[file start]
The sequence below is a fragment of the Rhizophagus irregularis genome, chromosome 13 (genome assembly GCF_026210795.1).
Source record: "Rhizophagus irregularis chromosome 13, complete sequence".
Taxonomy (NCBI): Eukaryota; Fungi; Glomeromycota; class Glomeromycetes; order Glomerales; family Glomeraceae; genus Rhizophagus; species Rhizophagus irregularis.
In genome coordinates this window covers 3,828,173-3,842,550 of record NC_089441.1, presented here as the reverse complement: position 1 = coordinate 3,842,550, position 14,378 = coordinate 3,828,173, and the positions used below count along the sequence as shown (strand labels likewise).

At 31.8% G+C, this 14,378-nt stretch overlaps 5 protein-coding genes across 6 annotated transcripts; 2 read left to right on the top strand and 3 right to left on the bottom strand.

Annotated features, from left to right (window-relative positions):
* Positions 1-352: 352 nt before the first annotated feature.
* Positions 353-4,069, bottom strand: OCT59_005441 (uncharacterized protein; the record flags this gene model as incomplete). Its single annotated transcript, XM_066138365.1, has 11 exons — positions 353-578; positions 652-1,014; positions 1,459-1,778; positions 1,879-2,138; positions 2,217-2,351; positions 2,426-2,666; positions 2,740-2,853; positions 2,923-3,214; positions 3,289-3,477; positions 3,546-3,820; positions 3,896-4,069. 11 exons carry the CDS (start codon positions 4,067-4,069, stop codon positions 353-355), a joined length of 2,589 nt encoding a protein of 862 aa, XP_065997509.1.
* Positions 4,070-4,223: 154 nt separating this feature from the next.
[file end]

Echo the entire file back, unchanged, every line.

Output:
The sequence below is a fragment of the Rhizophagus irregularis genome, chromosome 13 (genome assembly GCF_026210795.1).
Source record: "Rhizophagus irregularis chromosome 13, complete sequence".
Taxonomy (NCBI): Eukaryota; Fungi; Glomeromycota; class Glomeromycetes; order Glomerales; family Glomeraceae; genus Rhizophagus; species Rhizophagus irregularis.
In genome coordinates this window covers 3,828,173-3,842,550 of record NC_089441.1, presented here as the reverse complement: position 1 = coordinate 3,842,550, position 14,378 = coordinate 3,828,173, and the positions used below count along the sequence as shown (strand labels likewise).

At 31.8% G+C, this 14,378-nt stretch overlaps 5 protein-coding genes across 6 annotated transcripts; 2 read left to right on the top strand and 3 right to left on the bottom strand.

Annotated features, from left to right (window-relative positions):
* Positions 1-352: 352 nt before the first annotated feature.
* Positions 353-4,069, bottom strand: OCT59_005441 (uncharacterized protein; the record flags this gene model as incomplete). Its single annotated transcript, XM_066138365.1, has 11 exons — positions 353-578; positions 652-1,014; positions 1,459-1,778; positions 1,879-2,138; positions 2,217-2,351; positions 2,426-2,666; positions 2,740-2,853; positions 2,923-3,214; positions 3,289-3,477; positions 3,546-3,820; positions 3,896-4,069. 11 exons carry the CDS (start codon positions 4,067-4,069, stop codon positions 353-355), a joined length of 2,589 nt encoding a protein of 862 aa, XP_065997509.1.
* Positions 4,070-4,223: 154 nt separating this feature from the next.